- LifeMiles often does not see the same Lufthansa first class availability that other Star Alliance programs see.
- You can redeem miles and cash to cover an award flight if you don’t have enough miles, though you do need at least 40% of the required miles.
- Calling Avianca for anything is extremely painful, so always try and book online first. The call center employees’ English isn’t always great, hold times are long and agents are typically ill-trained in partner bookings.
- No stopovers are allowed.
- You can also redeem LifeMiles for non-alliance partner Iberia, but you must call to book these tickets.
As with other Star Alliance partners, you can generally only book Lufthansa first class within 14 days prior to departure. First class from Chicago-O’Hare (ORD) to Frankfurt (FRA) is 87,000 LifeMiles:
With LifeMiles plus money redemptions, you can redeem 60,000 miles and $519.80 for the same Lufthansa first class flight:
Mixed cabin redemptions are also now shown as an option, but there is little use in trying to make sense how they are priced. Here is an example of Atlanta (ATL) to Frankfurt (FRA) with an Air Canada mixed-class itinerary:
By paying 2,370 additional miles, you can fly the first leg from ATL to Toronto (YYZ) in Air Canada business class. Not a bad use of 2,000 additional miles, but to first time users this online interface for mixed cabin redemptions can be a little confusing. Make sure you pick each leg carefully.
In addition to free flights, you can also use LifeMiles to upgrade Avianca-operated flights based on the following chart:
There must be I class business fare availability in order to upgrade (TIP: Use ExpertFlyer to search for these awards), and you can use your miles to upgrade anyone. You can use LifeMiles to upgrade Star Alliance-operated flights, but you must be in a full-fare Y or B class economy ticket or a C or D fare business class ticket.
Besides air travel, you can use LifeMiles for the typical things like car rentals, hotels, baggage, experiences and donations. None of these options offer anything close to the value you’d receive by booking flights, so I recommend avoiding them. However, it’s worth mentioning the ability to use miles for airport lounge access around the world, buying one lounge pass at a time.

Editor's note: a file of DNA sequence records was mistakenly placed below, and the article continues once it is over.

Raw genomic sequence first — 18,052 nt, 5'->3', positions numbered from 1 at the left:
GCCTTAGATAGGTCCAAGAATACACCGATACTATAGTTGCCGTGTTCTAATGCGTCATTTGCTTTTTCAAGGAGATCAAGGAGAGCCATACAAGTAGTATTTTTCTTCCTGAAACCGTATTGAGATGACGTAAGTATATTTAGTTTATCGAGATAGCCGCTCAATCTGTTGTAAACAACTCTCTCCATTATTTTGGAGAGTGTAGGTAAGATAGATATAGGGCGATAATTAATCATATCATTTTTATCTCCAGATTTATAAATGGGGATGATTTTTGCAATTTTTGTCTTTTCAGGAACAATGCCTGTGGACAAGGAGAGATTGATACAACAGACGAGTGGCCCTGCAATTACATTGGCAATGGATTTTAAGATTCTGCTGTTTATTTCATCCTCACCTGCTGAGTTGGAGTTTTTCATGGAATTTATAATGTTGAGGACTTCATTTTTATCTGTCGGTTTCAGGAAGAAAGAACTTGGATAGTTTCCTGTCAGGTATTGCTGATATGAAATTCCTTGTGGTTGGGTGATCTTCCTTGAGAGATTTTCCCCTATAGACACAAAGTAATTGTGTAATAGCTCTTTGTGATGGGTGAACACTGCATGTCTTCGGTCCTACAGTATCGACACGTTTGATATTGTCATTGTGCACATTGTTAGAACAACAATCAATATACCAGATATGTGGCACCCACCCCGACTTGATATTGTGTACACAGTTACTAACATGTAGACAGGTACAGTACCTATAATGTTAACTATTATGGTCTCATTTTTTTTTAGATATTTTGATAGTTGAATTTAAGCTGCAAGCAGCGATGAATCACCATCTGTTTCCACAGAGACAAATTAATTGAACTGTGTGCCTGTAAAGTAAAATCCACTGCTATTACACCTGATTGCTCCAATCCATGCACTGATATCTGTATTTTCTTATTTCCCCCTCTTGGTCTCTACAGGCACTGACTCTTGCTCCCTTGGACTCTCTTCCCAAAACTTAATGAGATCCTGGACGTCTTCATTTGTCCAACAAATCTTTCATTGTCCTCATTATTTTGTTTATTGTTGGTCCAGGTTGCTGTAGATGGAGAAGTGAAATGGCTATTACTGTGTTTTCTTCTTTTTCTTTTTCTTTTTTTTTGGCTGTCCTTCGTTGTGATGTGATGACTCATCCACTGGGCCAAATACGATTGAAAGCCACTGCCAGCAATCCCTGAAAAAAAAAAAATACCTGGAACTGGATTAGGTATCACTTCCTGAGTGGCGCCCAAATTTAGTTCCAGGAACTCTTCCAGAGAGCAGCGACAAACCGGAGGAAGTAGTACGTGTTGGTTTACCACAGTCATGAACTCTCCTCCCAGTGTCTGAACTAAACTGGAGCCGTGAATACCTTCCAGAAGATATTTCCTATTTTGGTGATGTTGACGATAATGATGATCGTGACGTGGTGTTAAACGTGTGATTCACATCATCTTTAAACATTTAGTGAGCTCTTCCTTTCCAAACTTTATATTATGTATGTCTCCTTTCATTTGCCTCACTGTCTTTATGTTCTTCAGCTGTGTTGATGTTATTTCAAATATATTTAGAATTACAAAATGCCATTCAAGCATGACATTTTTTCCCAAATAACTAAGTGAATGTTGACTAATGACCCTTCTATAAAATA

The LifeMiles VIP lounge website allows you to select a lounge from hundreds around the world and pay for access with your LifeMiles. Most lounges I searched charge between 4,500 and 8,000 LifeMiles for entrance. This isn’t a good value by any means, but if I happen to get stuck somewhere where I don’t already have lounge access through a credit card or a family member is stuck somewhere for an entire day and needs a place to catch a nap, shower and WiFi, I might be willing to part with 5,000 LifeMiles (worth $87 based on TPG’s most recent valuations) to save the day.
With the consistent buy miles bonuses and mix of points and cash allowed for an award ticket, the math for showing some of the best redemptions is a bit extensive, and I’ve laid it out in a separate post. That article also includes some additional hidden gems of the current award chart and what routings you should focus on for the best value of your LifeMiles.
Avianca’s LifeMiles program became significantly more “mainstream” in November 2018, as it was added as a transfer partner for both Membership Rewards and Capital One. The program also regularly runs promotions on both the earning and redeeming sides, so make sure to keep an eye on the special offers page. Due to the ability to earn a ton of LifeMiles from transferable point programs on top of cobranded cards — in addition to the (relative) ease of redeeming miles online at fair prices — this program should definitely be on your radar.